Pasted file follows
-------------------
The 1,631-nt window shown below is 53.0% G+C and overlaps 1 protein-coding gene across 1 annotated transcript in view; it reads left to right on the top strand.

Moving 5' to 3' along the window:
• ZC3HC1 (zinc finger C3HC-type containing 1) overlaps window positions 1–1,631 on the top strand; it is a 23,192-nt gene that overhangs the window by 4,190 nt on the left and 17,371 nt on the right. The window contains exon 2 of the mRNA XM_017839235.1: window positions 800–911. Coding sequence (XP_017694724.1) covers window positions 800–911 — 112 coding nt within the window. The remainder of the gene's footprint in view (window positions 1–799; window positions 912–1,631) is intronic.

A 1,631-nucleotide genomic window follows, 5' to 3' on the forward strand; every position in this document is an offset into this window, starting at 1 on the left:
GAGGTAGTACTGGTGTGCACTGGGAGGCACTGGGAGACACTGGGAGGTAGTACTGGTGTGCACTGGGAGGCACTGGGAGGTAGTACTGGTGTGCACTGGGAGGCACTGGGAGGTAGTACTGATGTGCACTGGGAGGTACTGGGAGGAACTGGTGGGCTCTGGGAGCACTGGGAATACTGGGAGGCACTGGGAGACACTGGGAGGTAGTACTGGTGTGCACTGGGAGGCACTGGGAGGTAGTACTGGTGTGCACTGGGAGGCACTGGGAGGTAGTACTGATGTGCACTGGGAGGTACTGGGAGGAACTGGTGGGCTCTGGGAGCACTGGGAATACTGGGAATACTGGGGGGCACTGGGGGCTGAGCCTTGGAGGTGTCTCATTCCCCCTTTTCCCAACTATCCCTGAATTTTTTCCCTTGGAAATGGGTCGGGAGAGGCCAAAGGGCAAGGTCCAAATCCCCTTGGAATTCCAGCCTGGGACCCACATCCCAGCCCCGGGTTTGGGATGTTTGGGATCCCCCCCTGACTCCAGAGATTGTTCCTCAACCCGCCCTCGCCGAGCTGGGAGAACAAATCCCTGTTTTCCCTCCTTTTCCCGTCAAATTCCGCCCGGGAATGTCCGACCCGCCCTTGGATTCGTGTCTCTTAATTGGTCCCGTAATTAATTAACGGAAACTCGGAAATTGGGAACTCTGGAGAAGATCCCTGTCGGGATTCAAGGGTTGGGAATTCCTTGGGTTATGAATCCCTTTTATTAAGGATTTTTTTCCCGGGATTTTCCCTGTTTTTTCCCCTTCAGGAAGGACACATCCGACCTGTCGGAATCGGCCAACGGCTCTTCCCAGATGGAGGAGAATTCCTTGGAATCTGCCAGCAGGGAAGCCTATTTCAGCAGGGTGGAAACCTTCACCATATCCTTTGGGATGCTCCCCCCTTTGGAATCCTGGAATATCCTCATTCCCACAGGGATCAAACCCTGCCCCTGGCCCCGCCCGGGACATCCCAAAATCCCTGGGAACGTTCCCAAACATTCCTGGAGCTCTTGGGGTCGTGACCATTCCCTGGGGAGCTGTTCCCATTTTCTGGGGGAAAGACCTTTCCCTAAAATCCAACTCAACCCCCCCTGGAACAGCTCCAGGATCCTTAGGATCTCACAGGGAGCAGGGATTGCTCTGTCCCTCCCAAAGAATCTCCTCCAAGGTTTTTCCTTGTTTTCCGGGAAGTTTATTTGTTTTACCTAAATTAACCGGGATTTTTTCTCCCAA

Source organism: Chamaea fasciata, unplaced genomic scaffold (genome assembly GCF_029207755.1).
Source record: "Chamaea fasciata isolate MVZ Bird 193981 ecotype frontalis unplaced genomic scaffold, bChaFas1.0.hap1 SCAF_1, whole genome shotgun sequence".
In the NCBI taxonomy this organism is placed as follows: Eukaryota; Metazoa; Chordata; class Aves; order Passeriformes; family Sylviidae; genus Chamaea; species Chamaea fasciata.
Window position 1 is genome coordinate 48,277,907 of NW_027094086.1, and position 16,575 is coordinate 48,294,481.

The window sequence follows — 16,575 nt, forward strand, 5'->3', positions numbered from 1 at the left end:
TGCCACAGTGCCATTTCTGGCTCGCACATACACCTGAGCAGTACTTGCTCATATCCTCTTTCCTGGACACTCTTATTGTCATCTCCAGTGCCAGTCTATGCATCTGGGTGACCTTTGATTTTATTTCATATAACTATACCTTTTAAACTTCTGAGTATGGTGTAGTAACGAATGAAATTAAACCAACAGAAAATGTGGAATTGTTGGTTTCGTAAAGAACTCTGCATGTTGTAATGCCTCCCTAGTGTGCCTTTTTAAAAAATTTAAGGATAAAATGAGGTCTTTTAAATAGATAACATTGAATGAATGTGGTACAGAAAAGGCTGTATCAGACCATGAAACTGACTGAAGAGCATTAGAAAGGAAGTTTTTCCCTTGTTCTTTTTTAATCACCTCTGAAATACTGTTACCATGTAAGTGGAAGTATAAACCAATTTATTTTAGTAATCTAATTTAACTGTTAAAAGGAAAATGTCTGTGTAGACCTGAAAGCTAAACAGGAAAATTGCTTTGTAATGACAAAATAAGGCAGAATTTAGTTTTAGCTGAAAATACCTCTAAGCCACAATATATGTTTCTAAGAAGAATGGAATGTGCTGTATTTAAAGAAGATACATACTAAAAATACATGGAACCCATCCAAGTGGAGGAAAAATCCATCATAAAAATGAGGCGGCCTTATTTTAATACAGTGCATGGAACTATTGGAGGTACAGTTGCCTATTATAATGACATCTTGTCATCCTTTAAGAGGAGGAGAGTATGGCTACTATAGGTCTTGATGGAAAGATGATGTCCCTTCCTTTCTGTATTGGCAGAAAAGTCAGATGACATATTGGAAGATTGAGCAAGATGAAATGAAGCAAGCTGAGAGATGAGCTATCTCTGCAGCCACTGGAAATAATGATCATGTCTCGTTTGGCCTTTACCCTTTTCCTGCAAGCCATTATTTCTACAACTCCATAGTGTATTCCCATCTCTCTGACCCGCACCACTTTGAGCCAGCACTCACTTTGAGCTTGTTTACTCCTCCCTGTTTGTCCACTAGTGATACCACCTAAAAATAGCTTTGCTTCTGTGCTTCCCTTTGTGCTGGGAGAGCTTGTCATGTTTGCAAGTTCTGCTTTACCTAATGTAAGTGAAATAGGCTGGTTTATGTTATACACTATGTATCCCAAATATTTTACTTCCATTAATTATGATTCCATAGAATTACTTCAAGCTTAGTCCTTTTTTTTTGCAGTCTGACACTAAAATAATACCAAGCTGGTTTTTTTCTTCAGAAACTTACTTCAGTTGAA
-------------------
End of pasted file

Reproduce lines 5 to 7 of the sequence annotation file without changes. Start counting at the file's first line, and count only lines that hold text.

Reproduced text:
GAGGTAGTACTGGTGTGCACTGGGAGGCACTGGGAGACACTGGGAGGTAGTACTGGTGTGCACTGGGAGGCACTGGGAGGTAGTACTGGTGTGCACTGGGAGGCACTGGGAGGTAGTACTGATGTGCACTGGGAGGTACTGGGAGGAACTGGTGGGCTCTGGGAGCACTGGGAATACTGGGAGGCACTGGGAGACACTGGGAGGTAGTACTGGTGTGCACTGGGAGGCACTGGGAGGTAGTACTGGTGTGCACTGGGAGGCACTGGGAGGTAGTACTGATGTGCACTGGGAGGTACTGGGAGGAACTGGTGGGCTCTGGGAGCACTGGGAATACTGGGAATACTGGGGGGCACTGGGGGCTGAGCCTTGGAGGTGTCTCATTCCCCCTTTTCCCAACTATCCCTGAATTTTTTCCCTTGGAAATGGGTCGGGAGAGGCCAAAGGGCAAGGTCCAAATCCCCTTGGAATTCCAGCCTGGGACCCACATCCCAGCCCCGGGTTTGGGATGTTTGGGATCCCCCCCTGACTCCAGAGATTGTTCCTCAACCCGCCCTCGCCGAGCTGGGAGAACAAATCCCTGTTTTCCCTCCTTTTCCCGTCAAATTCCGCCCGGGAATGTCCGACCCGCCCTTGGATTCGTGTCTCTTAATTGGTCCCGTAATTAATTAACGGAAACTCGGAAATTGGGAACTCTGGAGAAGATCCCTGTCGGGATTCAAGGGTTGGGAATTCCTTGGGTTATGAATCCCTTTTATTAAGGATTTTTTTCCCGGGATTTTCCCTGTTTTTTCCCCTTCAGGAAGGACACATCCGACCTGTCGGAATCGGCCAACGGCTCTTCCCAGATGGAGGAGAATTCCTTGGAATCTGCCAGCAGGGAAGCCTATTTCAGCAGGGTGGAAACCTTCACCATATCCTTTGGGATGCTCCCCCCTTTGGAATCCTGGAATATCCTCATTCCCACAGGGATCAAACCCTGCCCCTGGCCCCGCCCGGGACATCCCAAAATCCCTGGGAACGTTCCCAAACATTCCTGGAGCTCTTGGGGTCGTGACCATTCCCTGGGGAGCTGTTCCCATTTTCTGGGGGAAAGACCTTTCCCTAAAATCCAACTCAACCCCCCCTGGAACAGCTCCAGGATCCTTAGGATCTCACAGGGAGCAGGGATTGCTCTGTCCCTCCCAAAGAATCTCCTCCAAGGTTTTTCCTTGTTTTCCGGGAAGTTTATTTGTTTTACCTAAATTAACCGGGATTTTTTCTCCCAA

Source organism: Chamaea fasciata, unplaced genomic scaffold (genome assembly GCF_029207755.1).
Source record: "Chamaea fasciata isolate MVZ Bird 193981 ecotype frontalis unplaced genomic scaffold, bChaFas1.0.hap1 SCAF_1, whole genome shotgun sequence".